The hugely valuable oil and gas industries, accounting for 33% and 24% of total world energy use, respectively, are also entrenched. “Based on what we know now, we would need major technological breakthroughs or weak world growth, including for large emerging and developing economies, for oil demand to peak in the next 20 years,” says Gian Maria Milesi-Ferretti of the International Monetary Fund. Despite the growth in electric vehicles, most oil companies agree that peak oil is “not in sight.”

If you’re still not convinced, consider this: there are a handful of industries essential to the modern way of life that generate large amounts of carbon dioxide as a side product of the chemistry of their manufacturing process. These carbon-intensive industries—including cement, steel, and ethanol—produce about 20% of all global emissions.

If we want to keep using these products and reach zero emissions, the only option is to have these industries deploy carbon capture. more>

Updates from Chicago Booth

15 middle-class jobs that can’t be automated—a CBR thought experiment
By Howard R. Gold – A much-publicized 2013 study by Oxford University researchers Carl Benedikt Frey and Michael A. Osborne estimates that “about 47 percent of total US employment is at risk” from advances in computerization, particularly machine learning, robotics, and artificial intelligence. Using US Bureau of Labor Statistics data, Frey and Osborne rated 702 occupations on a scale of 0 to 100 percent for risk of displacement by emerging computer technologies. Workers in heavily blue-collar industries such as production, construction, transportation, maintenance and repair, and farming and fisheries face the highest risk, along with white-collar employees in service and sales.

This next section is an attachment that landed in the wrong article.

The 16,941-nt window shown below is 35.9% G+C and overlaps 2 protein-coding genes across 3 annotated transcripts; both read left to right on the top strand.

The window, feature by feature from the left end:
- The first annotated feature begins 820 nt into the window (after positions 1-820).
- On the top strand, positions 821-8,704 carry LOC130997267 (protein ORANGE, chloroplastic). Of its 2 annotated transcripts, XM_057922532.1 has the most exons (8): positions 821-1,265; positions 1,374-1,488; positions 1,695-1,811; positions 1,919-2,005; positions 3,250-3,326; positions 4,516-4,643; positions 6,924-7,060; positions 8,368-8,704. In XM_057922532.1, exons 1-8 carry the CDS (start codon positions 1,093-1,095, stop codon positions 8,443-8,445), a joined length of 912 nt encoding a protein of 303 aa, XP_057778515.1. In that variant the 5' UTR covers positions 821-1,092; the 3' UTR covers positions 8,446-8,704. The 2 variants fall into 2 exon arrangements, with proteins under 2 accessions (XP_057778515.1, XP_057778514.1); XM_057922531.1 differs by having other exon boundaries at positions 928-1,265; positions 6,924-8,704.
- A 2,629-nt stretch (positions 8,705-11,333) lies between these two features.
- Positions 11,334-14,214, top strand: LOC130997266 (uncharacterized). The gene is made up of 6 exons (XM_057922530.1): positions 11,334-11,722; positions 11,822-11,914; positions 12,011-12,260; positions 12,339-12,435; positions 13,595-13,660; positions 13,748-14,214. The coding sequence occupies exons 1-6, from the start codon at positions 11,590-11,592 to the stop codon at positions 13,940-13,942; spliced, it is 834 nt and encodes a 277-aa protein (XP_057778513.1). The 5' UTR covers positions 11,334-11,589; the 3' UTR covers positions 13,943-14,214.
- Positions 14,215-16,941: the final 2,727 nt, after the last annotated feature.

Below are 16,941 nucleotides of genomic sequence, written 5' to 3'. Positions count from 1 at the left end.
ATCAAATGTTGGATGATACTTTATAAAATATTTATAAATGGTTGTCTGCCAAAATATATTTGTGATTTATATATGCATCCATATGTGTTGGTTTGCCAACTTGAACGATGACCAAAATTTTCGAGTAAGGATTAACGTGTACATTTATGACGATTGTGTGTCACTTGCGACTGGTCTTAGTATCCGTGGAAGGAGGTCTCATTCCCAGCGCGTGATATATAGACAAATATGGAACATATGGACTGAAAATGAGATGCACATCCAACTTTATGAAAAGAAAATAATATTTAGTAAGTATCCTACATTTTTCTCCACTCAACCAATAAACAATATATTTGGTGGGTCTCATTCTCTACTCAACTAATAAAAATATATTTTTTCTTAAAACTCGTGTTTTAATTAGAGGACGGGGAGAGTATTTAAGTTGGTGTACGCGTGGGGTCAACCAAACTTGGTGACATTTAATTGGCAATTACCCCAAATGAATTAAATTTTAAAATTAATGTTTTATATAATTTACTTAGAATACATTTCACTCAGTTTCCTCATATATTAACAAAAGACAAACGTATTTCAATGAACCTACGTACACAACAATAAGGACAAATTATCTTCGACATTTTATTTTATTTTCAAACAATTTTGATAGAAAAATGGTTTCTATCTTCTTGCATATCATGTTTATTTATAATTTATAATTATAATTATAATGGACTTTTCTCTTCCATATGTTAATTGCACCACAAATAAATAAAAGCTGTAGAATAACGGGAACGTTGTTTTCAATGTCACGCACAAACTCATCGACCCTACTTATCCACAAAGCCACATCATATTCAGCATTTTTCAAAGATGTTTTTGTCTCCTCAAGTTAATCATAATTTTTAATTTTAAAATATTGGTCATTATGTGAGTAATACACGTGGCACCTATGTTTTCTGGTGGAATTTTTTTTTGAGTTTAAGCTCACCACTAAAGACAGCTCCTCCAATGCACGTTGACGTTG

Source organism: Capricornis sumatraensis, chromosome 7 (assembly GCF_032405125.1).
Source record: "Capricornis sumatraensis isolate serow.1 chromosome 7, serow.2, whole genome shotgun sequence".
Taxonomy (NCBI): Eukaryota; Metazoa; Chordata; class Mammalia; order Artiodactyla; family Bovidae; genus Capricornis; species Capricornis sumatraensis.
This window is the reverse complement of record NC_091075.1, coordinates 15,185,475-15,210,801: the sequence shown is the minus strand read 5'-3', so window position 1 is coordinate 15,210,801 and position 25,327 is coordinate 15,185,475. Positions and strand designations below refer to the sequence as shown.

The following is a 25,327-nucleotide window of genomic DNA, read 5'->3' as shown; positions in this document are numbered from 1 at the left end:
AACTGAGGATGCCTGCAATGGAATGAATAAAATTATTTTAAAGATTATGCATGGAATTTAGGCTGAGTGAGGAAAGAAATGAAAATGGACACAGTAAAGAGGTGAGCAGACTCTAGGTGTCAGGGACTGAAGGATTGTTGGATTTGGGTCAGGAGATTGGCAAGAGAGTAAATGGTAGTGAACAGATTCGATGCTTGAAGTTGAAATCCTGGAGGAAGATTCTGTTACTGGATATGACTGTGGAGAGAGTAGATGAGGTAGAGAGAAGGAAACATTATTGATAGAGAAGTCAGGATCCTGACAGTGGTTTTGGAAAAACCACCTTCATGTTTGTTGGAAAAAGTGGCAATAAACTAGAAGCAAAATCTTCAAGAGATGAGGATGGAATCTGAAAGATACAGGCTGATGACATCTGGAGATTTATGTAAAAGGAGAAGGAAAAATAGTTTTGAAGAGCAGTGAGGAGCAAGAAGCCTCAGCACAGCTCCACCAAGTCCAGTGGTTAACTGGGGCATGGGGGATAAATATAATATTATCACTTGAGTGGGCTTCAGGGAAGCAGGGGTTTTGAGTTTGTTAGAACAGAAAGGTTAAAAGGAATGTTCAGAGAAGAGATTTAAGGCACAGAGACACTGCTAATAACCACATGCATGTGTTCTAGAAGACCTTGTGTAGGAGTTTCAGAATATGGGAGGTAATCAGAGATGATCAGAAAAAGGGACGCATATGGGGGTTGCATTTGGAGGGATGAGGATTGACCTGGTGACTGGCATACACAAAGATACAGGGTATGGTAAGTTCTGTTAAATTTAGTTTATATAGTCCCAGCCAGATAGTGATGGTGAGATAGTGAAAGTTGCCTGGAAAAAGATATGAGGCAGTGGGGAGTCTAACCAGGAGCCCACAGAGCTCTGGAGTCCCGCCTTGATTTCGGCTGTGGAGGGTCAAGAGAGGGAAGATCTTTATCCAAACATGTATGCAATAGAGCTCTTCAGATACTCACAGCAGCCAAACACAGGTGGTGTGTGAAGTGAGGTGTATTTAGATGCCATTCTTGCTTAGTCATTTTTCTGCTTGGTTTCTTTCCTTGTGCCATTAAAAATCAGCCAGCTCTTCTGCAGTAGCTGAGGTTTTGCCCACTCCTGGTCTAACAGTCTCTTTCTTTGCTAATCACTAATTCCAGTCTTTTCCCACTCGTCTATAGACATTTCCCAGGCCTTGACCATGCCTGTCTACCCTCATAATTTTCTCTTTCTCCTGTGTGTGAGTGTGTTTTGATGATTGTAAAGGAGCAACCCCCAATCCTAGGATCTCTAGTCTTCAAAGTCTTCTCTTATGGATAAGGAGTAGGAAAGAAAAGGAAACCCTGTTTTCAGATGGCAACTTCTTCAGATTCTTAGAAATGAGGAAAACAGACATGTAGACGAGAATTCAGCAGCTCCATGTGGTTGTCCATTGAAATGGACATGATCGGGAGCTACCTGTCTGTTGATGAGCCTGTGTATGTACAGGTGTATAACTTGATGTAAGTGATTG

The job categories at lowest risk, according to Frey and Osborne: management; computer, engineering, and science; education, legal, arts, and media; and, of course, health care. The latter accounted for half of the 20 occupations to which Frey and Osborne give the lowest probability of replacement by computerization.

Core skills such as “originality,” “social perceptiveness,” “assisting and caring for others,” “persuasion,” and ”negotiation” are the most difficult for computers to replicate, Frey and Osborne determine. (For more, see “If robots take our jobs, will they make it up to us?” July 2017.) more>

Related>